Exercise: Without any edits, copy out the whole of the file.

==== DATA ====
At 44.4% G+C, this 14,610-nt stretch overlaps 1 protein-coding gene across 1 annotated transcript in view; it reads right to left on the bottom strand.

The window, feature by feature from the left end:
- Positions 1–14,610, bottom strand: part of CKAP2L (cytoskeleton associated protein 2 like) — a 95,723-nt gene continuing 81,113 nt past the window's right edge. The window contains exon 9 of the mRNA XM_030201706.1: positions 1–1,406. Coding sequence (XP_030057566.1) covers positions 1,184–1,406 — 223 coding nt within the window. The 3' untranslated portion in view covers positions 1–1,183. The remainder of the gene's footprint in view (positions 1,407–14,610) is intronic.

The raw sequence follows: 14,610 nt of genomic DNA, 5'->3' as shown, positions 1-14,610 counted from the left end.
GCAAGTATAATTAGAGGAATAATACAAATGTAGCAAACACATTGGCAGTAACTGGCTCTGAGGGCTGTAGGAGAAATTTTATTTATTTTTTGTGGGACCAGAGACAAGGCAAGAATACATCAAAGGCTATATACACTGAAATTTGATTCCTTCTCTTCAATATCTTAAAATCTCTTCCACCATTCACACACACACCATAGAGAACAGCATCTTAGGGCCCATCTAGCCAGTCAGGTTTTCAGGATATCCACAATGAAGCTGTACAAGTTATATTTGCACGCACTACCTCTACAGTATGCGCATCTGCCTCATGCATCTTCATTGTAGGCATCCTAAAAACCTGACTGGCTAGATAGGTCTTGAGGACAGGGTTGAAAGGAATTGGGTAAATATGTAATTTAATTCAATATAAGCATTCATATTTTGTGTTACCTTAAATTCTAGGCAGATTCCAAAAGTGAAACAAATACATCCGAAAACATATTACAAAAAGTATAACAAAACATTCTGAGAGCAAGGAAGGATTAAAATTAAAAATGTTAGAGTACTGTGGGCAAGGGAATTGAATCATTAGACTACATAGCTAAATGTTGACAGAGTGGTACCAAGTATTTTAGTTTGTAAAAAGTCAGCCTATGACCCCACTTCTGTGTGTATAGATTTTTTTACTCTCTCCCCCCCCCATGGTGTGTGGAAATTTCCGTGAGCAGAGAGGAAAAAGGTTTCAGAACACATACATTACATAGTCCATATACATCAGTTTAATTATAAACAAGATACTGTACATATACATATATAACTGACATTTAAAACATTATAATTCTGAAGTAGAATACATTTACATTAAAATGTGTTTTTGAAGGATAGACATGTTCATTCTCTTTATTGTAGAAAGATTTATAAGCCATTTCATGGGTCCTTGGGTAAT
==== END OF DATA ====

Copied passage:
At 44.4% G+C, this 14,610-nt stretch overlaps 1 protein-coding gene across 1 annotated transcript in view; it reads right to left on the bottom strand.

The window, feature by feature from the left end:
- Positions 1–14,610, bottom strand: part of CKAP2L (cytoskeleton associated protein 2 like) — a 95,723-nt gene continuing 81,113 nt past the window's right edge. The window contains exon 9 of the mRNA XM_030201706.1: positions 1–1,406. Coding sequence (XP_030057566.1) covers positions 1,184–1,406 — 223 coding nt within the window. The 3' untranslated portion in view covers positions 1–1,183. The remainder of the gene's footprint in view (positions 1,407–14,610) is intronic.

The raw sequence follows: 14,610 nt of genomic DNA, 5'->3' as shown, positions 1-14,610 counted from the left end.
GCAAGTATAATTAGAGGAATAATACAAATGTAGCAAACACATTGGCAGTAACTGGCTCTGAGGGCTGTAGGAGAAATTTTATTTATTTTTTGTGGGACCAGAGACAAGGCAAGAATACATCAAAGGCTATATACACTGAAATTTGATTCCTTCTCTTCAATATCTTAAAATCTCTTCCACCATTCACACACACACCATAGAGAACAGCATCTTAGGGCCCATCTAGCCAGTCAGGTTTTCAGGATATCCACAATGAAGCTGTACAAGTTATATTTGCACGCACTACCTCTACAGTATGCGCATCTGCCTCATGCATCTTCATTGTAGGCATCCTAAAAACCTGACTGGCTAGATAGGTCTTGAGGACAGGGTTGAAAGGAATTGGGTAAATATGTAATTTAATTCAATATAAGCATTCATATTTTGTGTTACCTTAAATTCTAGGCAGATTCCAAAAGTGAAACAAATACATCCGAAAACATATTACAAAAAGTATAACAAAACATTCTGAGAGCAAGGAAGGATTAAAATTAAAAATGTTAGAGTACTGTGGGCAAGGGAATTGAATCATTAGACTACATAGCTAAATGTTGACAGAGTGGTACCAAGTATTTTAGTTTGTAAAAAGTCAGCCTATGACCCCACTTCTGTGTGTATAGATTTTTTTACTCTCTCCCCCCCCCATGGTGTGTGGAAATTTCCGTGAGCAGAGAGGAAAAAGGTTTCAGAACACATACATTACATAGTCCATATACATCAGTTTAATTATAAACAAGATACTGTACATATACATATATAACTGACATTTAAAACATTATAATTCTGAAGTAGAATACATTTACATTAAAATGTGTTTTTGAAGGATAGACATGTTCATTCTCTTTATTGTAGAAAGATTTATAAGCCATTTCATGGGTCCTTGGGTAAT